Without work all life goes rotten- but when work is soulless, life stifles and dies.  ─ Albert Camus

Recently there have been discussions among consultants, business owners and CEOs about the search for soul in the workplace. While most agree that religion is not an appropriate topic to approach at work, leaders are examining the role of true meaning and purpose in the corporation, both on an organisational and individual level.

Stephen Covey, Warren Bennis, Simon Sinek and Brene Brown have joined the discussion. A search of the literature and world wide web reveals many new books on the subject of bringing heart and soul to business. Steven Covey says there is a “spiritual renaissance taking place in the business world today.”

At the same time that corporate leaders are searching to discover ways to ignite commitment and performance, people working at all levels are seeking to find true meaning in what they do. There is a struggle to find what engages one at work at the deepest level.

The nature of work is changing in our world today. Job security is gone. The rapidly changing job environment causes many of us to ask ourselves questions such as, “What is the true meaning or purpose in my work?”

Here are four personal questions that are worth asking:

  1. What is my purpose here?
  2. How can I bring more meaning to my work?
  3. Is this job what I am really meant to do?
  4. Is there a place for me and my true values in this workplace?

A vice-president of a large UK corporation told me recently: “I knew my work was suffocating my soul but to admit it would be too devastating; it would mean that I had to do something about it!”

The fear of having to look at the possible meaninglessness of one’s work comes from the automatic thinking of, “Well, I have to work, I can’t just drop-out, and I can’t change my company, so I’d better not think about it at all.” But there are things the individual can do to find or recuperate meaning at work.

This is partly responsible for the sudden growth of micro businesses as well-educated mid-life individuals ditch corporate life and set up their own businesses. You can read my article published in The Guardian here.

A group of CEO’s of fast-growing technology companies were asked, “What will be the greatest challenge facing your organisation five years from now?”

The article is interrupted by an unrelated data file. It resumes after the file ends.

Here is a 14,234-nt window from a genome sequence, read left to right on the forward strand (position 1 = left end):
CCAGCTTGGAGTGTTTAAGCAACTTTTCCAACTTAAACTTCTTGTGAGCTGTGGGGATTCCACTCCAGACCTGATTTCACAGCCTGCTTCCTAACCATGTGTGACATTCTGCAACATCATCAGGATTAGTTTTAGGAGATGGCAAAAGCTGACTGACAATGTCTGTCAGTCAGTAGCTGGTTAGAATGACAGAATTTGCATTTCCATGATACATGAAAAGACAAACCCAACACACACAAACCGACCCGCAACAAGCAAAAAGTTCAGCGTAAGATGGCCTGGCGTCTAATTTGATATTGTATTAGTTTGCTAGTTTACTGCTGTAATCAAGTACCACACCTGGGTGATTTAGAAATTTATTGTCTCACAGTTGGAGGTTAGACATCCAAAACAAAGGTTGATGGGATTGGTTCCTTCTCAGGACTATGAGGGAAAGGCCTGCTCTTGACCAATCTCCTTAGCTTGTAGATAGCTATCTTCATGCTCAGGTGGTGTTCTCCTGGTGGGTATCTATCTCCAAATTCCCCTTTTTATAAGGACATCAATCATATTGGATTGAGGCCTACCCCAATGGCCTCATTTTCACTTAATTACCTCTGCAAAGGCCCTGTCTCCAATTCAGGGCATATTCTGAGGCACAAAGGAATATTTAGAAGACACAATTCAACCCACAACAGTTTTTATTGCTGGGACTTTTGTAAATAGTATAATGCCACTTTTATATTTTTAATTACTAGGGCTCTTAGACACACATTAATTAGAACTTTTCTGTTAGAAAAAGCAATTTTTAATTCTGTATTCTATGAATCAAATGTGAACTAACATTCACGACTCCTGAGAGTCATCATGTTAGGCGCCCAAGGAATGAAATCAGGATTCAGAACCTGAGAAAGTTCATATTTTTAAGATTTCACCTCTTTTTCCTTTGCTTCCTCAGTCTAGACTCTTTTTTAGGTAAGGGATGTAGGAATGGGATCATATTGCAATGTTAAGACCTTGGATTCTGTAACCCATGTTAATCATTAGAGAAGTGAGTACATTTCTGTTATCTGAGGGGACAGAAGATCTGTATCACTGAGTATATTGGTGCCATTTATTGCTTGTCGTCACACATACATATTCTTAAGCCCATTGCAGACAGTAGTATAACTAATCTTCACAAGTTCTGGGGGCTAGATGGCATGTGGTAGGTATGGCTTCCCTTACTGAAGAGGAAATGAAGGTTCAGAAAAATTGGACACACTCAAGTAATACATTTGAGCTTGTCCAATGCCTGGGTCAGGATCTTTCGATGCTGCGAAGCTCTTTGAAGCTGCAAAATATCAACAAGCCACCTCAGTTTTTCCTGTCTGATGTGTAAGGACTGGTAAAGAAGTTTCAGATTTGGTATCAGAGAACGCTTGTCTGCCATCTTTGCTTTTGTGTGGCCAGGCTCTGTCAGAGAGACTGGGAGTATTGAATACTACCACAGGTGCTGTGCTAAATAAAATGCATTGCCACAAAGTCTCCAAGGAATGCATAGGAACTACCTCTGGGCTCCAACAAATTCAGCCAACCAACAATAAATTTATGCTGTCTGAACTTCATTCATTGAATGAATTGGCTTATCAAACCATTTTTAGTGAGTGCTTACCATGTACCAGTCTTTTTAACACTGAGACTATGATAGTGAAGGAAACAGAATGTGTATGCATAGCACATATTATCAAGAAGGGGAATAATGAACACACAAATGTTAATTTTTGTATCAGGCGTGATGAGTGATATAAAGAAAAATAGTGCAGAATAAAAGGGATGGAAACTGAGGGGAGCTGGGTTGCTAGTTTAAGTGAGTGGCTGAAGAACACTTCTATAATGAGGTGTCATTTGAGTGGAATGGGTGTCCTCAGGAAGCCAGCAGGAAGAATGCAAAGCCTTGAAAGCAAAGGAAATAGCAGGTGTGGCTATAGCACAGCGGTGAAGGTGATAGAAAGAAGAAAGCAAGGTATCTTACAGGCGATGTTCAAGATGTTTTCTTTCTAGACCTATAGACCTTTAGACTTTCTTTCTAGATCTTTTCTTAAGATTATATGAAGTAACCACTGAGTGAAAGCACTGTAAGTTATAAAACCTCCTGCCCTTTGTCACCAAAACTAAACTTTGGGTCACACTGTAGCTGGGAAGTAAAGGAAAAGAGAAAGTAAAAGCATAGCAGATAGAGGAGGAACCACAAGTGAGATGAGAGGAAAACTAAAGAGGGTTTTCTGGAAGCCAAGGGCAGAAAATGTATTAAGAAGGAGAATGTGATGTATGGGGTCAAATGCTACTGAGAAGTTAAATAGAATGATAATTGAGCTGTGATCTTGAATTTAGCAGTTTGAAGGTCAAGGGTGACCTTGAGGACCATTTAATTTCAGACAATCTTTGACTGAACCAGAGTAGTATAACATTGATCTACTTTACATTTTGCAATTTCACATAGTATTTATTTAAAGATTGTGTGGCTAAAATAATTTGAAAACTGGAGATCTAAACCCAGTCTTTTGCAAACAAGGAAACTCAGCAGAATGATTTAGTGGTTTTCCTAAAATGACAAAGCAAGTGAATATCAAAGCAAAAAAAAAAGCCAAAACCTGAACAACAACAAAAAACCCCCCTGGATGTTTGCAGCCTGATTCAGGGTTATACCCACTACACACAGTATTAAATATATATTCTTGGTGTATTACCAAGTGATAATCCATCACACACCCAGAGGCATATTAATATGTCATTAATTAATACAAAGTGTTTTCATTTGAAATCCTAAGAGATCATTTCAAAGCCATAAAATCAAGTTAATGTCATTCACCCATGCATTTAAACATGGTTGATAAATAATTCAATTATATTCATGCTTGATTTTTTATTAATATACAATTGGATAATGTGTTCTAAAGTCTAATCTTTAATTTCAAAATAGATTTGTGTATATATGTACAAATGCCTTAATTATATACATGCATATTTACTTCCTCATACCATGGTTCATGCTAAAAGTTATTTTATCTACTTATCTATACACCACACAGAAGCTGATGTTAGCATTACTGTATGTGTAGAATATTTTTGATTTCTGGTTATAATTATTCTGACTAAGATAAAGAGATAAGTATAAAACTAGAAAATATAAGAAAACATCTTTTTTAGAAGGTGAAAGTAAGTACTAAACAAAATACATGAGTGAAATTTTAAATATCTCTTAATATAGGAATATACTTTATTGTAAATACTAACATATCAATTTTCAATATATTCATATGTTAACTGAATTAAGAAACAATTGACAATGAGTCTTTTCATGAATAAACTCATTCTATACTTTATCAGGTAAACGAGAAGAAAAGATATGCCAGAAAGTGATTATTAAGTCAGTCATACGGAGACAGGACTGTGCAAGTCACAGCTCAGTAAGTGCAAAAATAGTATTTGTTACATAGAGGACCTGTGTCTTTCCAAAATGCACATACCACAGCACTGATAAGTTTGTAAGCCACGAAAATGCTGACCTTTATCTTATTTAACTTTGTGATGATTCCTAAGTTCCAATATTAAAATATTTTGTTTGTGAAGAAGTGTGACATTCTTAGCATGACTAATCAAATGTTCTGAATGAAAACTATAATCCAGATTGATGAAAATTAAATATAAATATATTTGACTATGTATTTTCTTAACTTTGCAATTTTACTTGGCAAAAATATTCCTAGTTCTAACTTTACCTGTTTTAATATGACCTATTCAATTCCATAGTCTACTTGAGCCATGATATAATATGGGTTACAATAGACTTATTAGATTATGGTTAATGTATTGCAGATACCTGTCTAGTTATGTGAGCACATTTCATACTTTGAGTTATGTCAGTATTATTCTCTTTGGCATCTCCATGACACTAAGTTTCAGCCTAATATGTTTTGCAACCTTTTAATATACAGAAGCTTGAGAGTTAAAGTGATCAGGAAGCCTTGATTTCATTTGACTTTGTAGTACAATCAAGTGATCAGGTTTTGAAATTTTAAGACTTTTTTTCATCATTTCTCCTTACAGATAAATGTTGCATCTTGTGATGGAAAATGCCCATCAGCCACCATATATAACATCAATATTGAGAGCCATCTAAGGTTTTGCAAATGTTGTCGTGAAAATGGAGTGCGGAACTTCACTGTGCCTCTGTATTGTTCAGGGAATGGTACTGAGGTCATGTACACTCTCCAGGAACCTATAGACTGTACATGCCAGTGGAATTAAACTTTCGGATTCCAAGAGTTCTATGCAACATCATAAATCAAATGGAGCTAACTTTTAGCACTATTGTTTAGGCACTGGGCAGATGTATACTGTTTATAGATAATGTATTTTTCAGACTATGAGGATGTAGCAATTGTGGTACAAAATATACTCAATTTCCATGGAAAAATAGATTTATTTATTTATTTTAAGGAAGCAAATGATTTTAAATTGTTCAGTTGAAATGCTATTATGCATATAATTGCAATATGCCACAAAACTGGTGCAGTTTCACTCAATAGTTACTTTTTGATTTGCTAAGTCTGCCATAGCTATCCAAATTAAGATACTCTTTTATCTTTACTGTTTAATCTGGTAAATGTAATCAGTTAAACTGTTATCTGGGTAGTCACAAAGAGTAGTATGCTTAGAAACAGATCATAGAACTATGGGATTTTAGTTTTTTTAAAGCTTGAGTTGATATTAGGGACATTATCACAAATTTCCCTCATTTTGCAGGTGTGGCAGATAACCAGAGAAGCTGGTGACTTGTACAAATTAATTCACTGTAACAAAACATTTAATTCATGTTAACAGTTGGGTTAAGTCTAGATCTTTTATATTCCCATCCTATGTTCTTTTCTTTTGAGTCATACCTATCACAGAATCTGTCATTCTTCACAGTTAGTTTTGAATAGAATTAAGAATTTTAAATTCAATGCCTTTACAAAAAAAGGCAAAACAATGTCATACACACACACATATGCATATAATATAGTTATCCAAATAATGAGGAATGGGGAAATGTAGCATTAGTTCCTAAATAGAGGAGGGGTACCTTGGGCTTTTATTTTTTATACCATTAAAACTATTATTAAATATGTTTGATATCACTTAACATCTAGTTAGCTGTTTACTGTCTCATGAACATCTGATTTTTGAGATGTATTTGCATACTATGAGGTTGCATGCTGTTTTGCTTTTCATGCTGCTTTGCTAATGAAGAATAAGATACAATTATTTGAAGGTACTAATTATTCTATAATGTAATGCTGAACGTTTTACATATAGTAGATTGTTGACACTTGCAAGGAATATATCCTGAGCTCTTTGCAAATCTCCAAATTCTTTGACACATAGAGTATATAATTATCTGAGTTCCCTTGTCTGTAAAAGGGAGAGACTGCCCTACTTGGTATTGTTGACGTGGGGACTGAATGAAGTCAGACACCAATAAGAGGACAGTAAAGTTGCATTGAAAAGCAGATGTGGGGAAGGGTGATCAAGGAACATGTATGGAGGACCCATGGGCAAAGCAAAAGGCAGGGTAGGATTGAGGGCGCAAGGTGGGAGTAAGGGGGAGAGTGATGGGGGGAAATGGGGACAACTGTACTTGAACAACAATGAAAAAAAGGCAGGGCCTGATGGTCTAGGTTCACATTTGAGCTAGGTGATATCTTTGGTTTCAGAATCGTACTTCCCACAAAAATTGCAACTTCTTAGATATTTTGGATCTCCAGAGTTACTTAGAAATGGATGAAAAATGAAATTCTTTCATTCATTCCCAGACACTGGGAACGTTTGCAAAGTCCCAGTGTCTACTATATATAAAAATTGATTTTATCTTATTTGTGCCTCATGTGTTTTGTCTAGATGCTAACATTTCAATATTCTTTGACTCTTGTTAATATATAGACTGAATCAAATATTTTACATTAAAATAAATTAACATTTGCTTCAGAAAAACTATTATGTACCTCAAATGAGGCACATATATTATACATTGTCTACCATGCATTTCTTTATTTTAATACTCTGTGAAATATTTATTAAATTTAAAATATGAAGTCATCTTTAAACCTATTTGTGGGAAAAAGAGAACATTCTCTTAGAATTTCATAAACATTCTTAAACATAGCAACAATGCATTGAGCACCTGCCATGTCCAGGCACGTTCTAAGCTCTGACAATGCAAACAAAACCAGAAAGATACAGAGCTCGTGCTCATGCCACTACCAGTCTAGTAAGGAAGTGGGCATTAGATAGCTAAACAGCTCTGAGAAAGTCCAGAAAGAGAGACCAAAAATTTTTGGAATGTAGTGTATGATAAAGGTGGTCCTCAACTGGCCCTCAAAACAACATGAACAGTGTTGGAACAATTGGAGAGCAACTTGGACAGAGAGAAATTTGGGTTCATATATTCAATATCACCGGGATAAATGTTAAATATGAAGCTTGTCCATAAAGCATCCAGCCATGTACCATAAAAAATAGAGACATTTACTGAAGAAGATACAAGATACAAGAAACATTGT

More than half responded with something like, “We will be struggling with how to reignite commitment and help people find meaning in their work.”

Companies that can no longer offer security or pay raises grapple with how to foster loyalty and commitment. Technology companies have turnover rates of 12 to 17 per cent. With security gone as a carrot, a new generation of workers is looking for more from work than money. Personal balance is becoming increasingly important to both men and women.

For the person busily engaged in daily efforts, the crisis of commitment at work is highly personal: it threatens the inner sense of purpose, caring and vitality that makes work worthwhile. When a person has not found an inner purpose, their work becomes routine, tiring, boring and without energy. For some, this leads to irritability and difficult interpersonal relations. For others, there can be burnout and depression. For a small few, there is even violence, disruption of work and not-so-subtle forms of sabotage.

Finding a sense of meaning improves competitiveness

For corporations – big or small – the degree that each worker can find meaning in their work will be reflected in the quality of commitment and excitement (or lack of it) that is present in the workforce, and ultimately in the competitiveness of the business.

Behind the grumbling and cynicism found in most workplaces, there is a longing to find true meaning and some joy or enthusiasm on the part of most individuals. We love to laugh at the cynical humour found in Dilbert, the comic strip that declares, “All people are idiots!” At a more profound level, however, we crave proof to the contrary.

When companies offer their people training and workshops designed to rekindle their enthusiasm and commitment, there is often scepticism and resistance. Participants groan about another management fad for “empowerment, quality improvement, team-building, visioning” and so on. These are great techniques and procedures for changing organisational behaviour. Many positive changes occur after such workshops. Often the change is short-lived. Traditional change efforts are only effective when they address deeper personal levels.

It is no longer sufficient to have a job; many people are seeking a fuller life at work, one that is consistent with the larger focus of their lives. It is becoming more common to hear workplace discussions of “meaning,” “purpose,” “spirit” and “passion.” These ideas are now seen as a vital component of workplace satisfaction, which in turn affects performance and productivity.

So my question today is what are you doing to ensure you gain the fulfilment you desire from your work?

Let me know in the comments below

Suzanne